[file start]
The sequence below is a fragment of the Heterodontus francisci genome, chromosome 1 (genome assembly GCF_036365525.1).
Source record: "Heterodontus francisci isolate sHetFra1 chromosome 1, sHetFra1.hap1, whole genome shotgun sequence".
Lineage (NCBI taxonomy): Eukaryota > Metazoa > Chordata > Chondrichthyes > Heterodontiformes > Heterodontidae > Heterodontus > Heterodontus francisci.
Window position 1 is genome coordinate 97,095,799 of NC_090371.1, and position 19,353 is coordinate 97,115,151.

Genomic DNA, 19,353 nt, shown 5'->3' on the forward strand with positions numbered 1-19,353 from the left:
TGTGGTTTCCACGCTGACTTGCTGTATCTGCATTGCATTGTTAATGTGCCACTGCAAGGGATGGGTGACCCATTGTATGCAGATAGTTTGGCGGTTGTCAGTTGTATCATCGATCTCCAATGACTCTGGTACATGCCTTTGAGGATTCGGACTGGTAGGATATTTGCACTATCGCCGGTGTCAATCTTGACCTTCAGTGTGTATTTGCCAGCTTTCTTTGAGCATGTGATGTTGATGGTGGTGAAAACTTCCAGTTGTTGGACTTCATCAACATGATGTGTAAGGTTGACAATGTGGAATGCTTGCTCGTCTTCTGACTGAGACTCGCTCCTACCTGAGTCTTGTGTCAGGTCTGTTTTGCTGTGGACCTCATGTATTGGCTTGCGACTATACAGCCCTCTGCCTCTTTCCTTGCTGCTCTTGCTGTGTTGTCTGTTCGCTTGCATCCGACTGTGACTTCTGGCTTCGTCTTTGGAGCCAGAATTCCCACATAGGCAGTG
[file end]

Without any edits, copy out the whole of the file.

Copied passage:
The sequence below is a fragment of the Heterodontus francisci genome, chromosome 1 (genome assembly GCF_036365525.1).
Source record: "Heterodontus francisci isolate sHetFra1 chromosome 1, sHetFra1.hap1, whole genome shotgun sequence".
Lineage (NCBI taxonomy): Eukaryota > Metazoa > Chordata > Chondrichthyes > Heterodontiformes > Heterodontidae > Heterodontus > Heterodontus francisci.
Window position 1 is genome coordinate 97,095,799 of NC_090371.1, and position 19,353 is coordinate 97,115,151.

Genomic DNA, 19,353 nt, shown 5'->3' on the forward strand with positions numbered 1-19,353 from the left:
TGTGGTTTCCACGCTGACTTGCTGTATCTGCATTGCATTGTTAATGTGCCACTGCAAGGGATGGGTGACCCATTGTATGCAGATAGTTTGGCGGTTGTCAGTTGTATCATCGATCTCCAATGACTCTGGTACATGCCTTTGAGGATTCGGACTGGTAGGATATTTGCACTATCGCCGGTGTCAATCTTGACCTTCAGTGTGTATTTGCCAGCTTTCTTTGAGCATGTGATGTTGATGGTGGTGAAAACTTCCAGTTGTTGGACTTCATCAACATGATGTGTAAGGTTGACAATGTGGAATGCTTGCTCGTCTTCTGACTGAGACTCGCTCCTACCTGAGTCTTGTGTCAGGTCTGTTTTGCTGTGGACCTCATGTATTGGCTTGCGACTATACAGCCCTCTGCCTCTTTCCTTGCTGCTCTTGCTGTGTTGTCTGTTCGCTTGCATCCGACTGTGACTTCTGGCTTCGTCTTTGGAGCCAGAATTCCCACATAGGCAGTG